Property taxes are going down in Webster Parish for a third time since 2013.
Tax Assessor Morris Guin announced Tuesday he’s returning $500,000 to taxpayers through reduced property assessments. That brings the total amount of tax savings to $1.5 million in the past four years.
“In today’s environment, when tax increases are often proposed as a quick fix solution to solving our national and state problems, I continue to manage the taxes allocated to my office,” Guin said during a news conference Tuesday.
The reduction was achieved by increasing efficacy around the tax assessor’s office, he said. Pointing out the office recently purchased document scanners to help reduce the paper volume and streamline the office’s operation to help improve services.
“We’re almost probably as efficient as can get. We’re working on it. We come up with new ideas constantly. Doing that we’re able to do what we can do for the people of the parish,” he said.
Rather than collecting a 7-mill property tax, the office will only collect 5 mills, which reduces the amount of money needed for overall operations.
Despite the drop in property tax revenues by $5 million because of the loss of oil and gas activity, Guin said the parish was able to absorb everything except for bond issues.
“The hard working Webster Parish tax payers deserve to keep as much of their hard earned money as possible while receiving the same high quality service that the assessor’s office staff has provided in the past and continue providing,” he said.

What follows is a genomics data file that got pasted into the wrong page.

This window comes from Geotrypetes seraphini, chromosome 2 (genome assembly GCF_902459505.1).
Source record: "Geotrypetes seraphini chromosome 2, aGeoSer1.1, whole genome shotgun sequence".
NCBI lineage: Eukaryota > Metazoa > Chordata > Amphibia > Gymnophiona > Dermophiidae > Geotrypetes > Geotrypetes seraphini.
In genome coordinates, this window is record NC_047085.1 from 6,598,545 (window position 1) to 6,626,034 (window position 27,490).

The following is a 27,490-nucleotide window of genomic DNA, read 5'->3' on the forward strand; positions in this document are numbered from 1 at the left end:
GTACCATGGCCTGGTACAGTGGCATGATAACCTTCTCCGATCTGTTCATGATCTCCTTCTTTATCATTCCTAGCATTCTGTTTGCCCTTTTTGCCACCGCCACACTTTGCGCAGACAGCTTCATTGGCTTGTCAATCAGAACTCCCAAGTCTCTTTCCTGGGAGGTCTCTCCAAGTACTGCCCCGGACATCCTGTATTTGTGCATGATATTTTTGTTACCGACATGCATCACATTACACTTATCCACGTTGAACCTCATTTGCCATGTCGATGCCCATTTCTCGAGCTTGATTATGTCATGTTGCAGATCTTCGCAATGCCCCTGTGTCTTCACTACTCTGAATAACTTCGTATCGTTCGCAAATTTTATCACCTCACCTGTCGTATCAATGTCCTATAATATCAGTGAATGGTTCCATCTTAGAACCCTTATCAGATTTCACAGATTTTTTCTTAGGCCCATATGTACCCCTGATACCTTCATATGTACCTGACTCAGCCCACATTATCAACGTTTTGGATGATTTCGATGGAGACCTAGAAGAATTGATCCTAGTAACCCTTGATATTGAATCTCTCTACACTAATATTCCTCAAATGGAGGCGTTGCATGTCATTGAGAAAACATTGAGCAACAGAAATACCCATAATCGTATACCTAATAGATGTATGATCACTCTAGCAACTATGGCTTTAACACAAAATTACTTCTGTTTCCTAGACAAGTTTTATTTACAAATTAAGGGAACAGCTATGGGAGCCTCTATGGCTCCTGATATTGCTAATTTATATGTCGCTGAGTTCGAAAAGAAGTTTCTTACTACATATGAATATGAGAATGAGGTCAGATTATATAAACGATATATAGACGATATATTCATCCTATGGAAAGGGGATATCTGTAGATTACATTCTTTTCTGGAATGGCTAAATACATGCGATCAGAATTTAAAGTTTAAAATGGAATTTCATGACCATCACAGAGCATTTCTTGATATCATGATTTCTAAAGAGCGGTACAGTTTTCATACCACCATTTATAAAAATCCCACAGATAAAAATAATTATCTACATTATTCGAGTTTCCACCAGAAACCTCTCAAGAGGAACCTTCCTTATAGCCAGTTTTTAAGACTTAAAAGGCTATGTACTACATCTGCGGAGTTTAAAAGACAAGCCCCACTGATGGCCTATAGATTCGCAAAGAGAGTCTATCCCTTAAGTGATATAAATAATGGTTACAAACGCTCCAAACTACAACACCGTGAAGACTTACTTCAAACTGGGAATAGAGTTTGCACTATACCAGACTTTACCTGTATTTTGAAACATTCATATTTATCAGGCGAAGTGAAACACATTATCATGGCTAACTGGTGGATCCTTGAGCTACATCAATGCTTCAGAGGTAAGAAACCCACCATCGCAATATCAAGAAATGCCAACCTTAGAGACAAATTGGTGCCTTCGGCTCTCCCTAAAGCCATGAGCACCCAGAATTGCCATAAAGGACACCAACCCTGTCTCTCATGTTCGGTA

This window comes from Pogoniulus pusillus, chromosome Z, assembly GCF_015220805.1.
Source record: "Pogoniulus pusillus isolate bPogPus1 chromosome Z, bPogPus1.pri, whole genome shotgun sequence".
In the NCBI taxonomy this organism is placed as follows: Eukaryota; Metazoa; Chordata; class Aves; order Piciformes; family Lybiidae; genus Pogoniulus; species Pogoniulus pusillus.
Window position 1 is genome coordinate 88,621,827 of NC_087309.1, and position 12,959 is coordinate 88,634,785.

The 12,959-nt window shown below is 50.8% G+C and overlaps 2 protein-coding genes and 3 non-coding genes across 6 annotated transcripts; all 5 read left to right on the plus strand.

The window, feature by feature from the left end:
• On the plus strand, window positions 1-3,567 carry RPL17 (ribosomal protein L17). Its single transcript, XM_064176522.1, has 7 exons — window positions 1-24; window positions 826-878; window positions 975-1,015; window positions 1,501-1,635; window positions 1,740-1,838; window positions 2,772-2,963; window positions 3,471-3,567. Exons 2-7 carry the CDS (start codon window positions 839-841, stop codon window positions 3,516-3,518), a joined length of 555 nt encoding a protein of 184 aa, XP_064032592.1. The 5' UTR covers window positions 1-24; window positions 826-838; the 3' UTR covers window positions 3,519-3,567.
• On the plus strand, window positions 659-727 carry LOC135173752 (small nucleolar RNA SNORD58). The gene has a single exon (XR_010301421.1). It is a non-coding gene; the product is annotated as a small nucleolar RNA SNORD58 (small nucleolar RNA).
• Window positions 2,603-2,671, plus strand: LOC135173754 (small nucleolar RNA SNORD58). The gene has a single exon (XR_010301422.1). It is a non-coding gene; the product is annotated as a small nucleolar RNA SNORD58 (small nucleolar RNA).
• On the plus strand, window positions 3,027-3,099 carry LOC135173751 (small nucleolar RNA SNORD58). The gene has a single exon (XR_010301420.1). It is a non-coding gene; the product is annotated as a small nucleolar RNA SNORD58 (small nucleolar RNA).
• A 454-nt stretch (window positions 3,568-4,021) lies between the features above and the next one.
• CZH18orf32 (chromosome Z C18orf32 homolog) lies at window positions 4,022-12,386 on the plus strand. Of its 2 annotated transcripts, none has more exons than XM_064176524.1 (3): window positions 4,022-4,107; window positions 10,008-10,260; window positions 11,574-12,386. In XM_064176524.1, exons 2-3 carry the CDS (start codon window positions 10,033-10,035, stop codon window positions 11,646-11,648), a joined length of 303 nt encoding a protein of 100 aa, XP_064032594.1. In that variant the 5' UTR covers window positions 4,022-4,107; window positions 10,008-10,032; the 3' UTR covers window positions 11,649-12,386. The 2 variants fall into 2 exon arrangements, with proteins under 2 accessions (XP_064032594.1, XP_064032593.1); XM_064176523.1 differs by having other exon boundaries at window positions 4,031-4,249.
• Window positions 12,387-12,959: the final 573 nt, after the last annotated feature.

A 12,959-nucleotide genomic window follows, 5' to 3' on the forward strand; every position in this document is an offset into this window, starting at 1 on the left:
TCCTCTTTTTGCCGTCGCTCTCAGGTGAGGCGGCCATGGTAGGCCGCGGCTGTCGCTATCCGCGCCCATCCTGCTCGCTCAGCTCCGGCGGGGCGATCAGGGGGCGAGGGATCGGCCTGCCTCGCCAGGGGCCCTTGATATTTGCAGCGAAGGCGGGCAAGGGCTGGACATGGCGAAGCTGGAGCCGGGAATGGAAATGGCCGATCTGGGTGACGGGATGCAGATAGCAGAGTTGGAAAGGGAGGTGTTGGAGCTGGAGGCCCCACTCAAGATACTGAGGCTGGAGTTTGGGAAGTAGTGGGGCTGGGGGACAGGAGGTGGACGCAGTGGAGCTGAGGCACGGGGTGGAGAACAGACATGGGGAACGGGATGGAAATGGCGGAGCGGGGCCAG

Dozens of elected officials, parishwide representatives and business owners were on hand to hear the announcement at the tax assessor’s office.
“Morris has dedicated himself to this job and the people of the parish,” businessman James Madden said. “He is focused on doing what is right for the people. All of us here will have a better day because him.”
U.S. Congressman Mike Johnson gave his congratulations on the reduction and said all government agencies should adopt what Guin is doing.
“You’re a great model and inspiration and wish I could take you to Washington so you could beat some of that common sense to people up there,” he said.
Guin said he isn’t done yet.
He’s got his eye on another half-million cut in the next couple of years and said reaching the $2 million mark will be a milestone.